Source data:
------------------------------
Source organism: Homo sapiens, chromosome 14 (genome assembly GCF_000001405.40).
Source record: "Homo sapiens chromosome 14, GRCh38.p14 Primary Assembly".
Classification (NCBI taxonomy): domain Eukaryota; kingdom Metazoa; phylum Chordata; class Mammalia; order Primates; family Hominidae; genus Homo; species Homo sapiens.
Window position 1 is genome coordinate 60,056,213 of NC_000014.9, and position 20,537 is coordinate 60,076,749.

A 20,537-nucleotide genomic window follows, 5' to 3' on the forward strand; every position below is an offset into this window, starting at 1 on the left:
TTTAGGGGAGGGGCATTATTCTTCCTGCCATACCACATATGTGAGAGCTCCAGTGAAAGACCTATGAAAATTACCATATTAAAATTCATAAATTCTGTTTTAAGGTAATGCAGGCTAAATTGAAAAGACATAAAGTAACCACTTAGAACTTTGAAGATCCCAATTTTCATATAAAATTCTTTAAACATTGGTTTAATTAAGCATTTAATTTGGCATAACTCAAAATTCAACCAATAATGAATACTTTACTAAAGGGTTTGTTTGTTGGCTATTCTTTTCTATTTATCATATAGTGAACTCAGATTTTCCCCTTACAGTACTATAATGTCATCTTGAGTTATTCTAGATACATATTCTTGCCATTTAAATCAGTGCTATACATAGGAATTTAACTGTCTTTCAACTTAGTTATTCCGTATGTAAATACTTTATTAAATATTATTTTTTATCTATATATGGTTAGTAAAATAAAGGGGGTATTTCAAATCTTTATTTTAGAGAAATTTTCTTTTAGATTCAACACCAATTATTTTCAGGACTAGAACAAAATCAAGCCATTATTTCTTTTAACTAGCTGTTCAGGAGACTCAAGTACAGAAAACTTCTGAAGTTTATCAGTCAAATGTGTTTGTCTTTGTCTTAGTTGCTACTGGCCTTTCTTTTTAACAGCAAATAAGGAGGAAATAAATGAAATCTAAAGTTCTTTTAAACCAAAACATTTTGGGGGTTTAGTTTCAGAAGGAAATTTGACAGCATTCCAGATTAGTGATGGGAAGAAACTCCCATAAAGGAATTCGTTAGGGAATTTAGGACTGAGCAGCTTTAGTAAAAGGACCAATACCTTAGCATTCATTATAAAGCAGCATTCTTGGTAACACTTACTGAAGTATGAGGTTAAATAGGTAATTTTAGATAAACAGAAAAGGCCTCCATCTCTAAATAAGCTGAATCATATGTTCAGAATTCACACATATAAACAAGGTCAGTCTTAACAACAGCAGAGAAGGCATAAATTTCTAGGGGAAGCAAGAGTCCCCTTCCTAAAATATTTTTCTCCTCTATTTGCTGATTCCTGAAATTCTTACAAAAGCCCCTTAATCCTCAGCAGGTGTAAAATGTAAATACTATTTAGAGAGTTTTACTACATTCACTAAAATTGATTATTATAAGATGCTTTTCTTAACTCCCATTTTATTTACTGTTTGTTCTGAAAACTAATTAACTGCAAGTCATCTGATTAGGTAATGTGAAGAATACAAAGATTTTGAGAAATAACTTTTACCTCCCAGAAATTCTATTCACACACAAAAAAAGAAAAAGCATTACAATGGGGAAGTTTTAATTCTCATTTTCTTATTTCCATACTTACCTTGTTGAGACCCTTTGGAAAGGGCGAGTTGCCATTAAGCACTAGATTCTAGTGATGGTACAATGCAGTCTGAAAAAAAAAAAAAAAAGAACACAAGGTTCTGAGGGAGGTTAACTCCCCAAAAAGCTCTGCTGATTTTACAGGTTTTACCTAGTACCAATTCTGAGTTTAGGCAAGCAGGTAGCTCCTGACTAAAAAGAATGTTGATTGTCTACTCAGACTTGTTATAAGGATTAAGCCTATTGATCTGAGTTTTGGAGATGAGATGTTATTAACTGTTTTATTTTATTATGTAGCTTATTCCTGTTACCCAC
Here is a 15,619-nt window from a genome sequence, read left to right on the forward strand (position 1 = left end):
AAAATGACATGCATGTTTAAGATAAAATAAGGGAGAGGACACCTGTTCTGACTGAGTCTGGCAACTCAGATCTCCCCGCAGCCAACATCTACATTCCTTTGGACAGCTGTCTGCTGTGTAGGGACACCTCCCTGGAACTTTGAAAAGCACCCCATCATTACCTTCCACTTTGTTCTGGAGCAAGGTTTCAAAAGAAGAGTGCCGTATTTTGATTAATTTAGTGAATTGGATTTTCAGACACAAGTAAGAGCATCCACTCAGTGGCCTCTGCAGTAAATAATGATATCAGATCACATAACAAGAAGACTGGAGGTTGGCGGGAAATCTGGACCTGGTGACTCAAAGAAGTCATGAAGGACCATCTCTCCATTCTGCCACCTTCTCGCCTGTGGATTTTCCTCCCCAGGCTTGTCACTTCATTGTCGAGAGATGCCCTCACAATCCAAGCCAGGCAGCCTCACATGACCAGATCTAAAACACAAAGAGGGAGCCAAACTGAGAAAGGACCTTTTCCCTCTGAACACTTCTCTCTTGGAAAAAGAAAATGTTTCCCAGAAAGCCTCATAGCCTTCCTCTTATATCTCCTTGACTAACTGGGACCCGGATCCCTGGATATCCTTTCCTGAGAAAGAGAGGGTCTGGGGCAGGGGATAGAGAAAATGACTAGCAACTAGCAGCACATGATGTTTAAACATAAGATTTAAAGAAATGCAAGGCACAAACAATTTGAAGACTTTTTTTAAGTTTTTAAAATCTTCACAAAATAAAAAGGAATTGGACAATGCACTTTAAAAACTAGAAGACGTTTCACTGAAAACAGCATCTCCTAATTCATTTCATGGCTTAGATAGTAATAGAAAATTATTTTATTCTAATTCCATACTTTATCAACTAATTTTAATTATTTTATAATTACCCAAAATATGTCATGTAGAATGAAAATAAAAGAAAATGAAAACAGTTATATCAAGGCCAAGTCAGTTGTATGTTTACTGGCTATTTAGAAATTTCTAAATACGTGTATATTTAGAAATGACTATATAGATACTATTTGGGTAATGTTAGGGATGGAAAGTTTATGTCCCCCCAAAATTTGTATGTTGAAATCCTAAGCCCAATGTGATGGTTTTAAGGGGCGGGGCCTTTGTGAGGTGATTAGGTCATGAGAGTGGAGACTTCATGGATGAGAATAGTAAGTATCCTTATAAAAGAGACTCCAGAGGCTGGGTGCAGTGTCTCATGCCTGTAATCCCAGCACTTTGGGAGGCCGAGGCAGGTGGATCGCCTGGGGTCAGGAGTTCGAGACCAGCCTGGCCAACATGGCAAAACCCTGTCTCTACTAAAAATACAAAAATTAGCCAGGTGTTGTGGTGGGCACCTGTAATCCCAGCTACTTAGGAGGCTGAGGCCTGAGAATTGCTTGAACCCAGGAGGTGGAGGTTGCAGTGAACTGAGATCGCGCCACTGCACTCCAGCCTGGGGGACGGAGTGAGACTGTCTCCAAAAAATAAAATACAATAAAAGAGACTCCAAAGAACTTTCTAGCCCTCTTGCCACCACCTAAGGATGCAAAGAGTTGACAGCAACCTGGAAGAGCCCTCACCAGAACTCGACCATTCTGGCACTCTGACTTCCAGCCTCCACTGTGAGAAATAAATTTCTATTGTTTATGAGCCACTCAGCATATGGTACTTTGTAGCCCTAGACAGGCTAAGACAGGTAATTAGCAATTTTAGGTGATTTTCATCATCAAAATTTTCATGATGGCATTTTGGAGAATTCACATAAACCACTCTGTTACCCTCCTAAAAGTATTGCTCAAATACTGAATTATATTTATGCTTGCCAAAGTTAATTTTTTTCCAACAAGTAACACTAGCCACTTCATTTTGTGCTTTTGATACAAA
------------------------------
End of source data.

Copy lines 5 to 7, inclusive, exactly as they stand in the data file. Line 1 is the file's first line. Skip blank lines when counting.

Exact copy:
A 20,537-nucleotide genomic window follows, 5' to 3' on the forward strand; every position below is an offset into this window, starting at 1 on the left:
TTTAGGGGAGGGGCATTATTCTTCCTGCCATACCACATATGTGAGAGCTCCAGTGAAAGACCTATGAAAATTACCATATTAAAATTCATAAATTCTGTTTTAAGGTAATGCAGGCTAAATTGAAAAGACATAAAGTAACCACTTAGAACTTTGAAGATCCCAATTTTCATATAAAATTCTTTAAACATTGGTTTAATTAAGCATTTAATTTGGCATAACTCAAAATTCAACCAATAATGAATACTTTACTAAAGGGTTTGTTTGTTGGCTATTCTTTTCTATTTATCATATAGTGAACTCAGATTTTCCCCTTACAGTACTATAATGTCATCTTGAGTTATTCTAGATACATATTCTTGCCATTTAAATCAGTGCTATACATAGGAATTTAACTGTCTTTCAACTTAGTTATTCCGTATGTAAATACTTTATTAAATATTATTTTTTATCTATATATGGTTAGTAAAATAAAGGGGGTATTTCAAATCTTTATTTTAGAGAAATTTTCTTTTAGATTCAACACCAATTATTTTCAGGACTAGAACAAAATCAAGCCATTATTTCTTTTAACTAGCTGTTCAGGAGACTCAAGTACAGAAAACTTCTGAAGTTTATCAGTCAAATGTGTTTGTCTTTGTCTTAGTTGCTACTGGCCTTTCTTTTTAACAGCAAATAAGGAGGAAATAAATGAAATCTAAAGTTCTTTTAAACCAAAACATTTTGGGGGTTTAGTTTCAGAAGGAAATTTGACAGCATTCCAGATTAGTGATGGGAAGAAACTCCCATAAAGGAATTCGTTAGGGAATTTAGGACTGAGCAGCTTTAGTAAAAGGACCAATACCTTAGCATTCATTATAAAGCAGCATTCTTGGTAACACTTACTGAAGTATGAGGTTAAATAGGTAATTTTAGATAAACAGAAAAGGCCTCCATCTCTAAATAAGCTGAATCATATGTTCAGAATTCACACATATAAACAAGGTCAGTCTTAACAACAGCAGAGAAGGCATAAATTTCTAGGGGAAGCAAGAGTCCCCTTCCTAAAATATTTTTCTCCTCTATTTGCTGATTCCTGAAATTCTTACAAAAGCCCCTTAATCCTCAGCAGGTGTAAAATGTAAATACTATTTAGAGAGTTTTACTACATTCACTAAAATTGATTATTATAAGATGCTTTTCTTAACTCCCATTTTATTTACTGTTTGTTCTGAAAACTAATTAACTGCAAGTCATCTGATTAGGTAATGTGAAGAATACAAAGATTTTGAGAAATAACTTTTACCTCCCAGAAATTCTATTCACACACAAAAAAAGAAAAAGCATTACAATGGGGAAGTTTTAATTCTCATTTTCTTATTTCCATACTTACCTTGTTGAGACCCTTTGGAAAGGGCGAGTTGCCATTAAGCACTAGATTCTAGTGATGGTACAATGCAGTCTGAAAAAAAAAAAAAAAAGAACACAAGGTTCTGAGGGAGGTTAACTCCCCAAAAAGCTCTGCTGATTTTACAGGTTTTACCTAGTACCAATTCTGAGTTTAGGCAAGCAGGTAGCTCCTGACTAAAAAGAATGTTGATTGTCTACTCAGACTTGTTATAAGGATTAAGCCTATTGATCTGAGTTTTGGAGATGAGATGTTATTAACTGTTTTATTTTATTATGTAGCTTATTCCTGTTACCCAC
Here is a 15,619-nt window from a genome sequence, read left to right on the forward strand (position 1 = left end):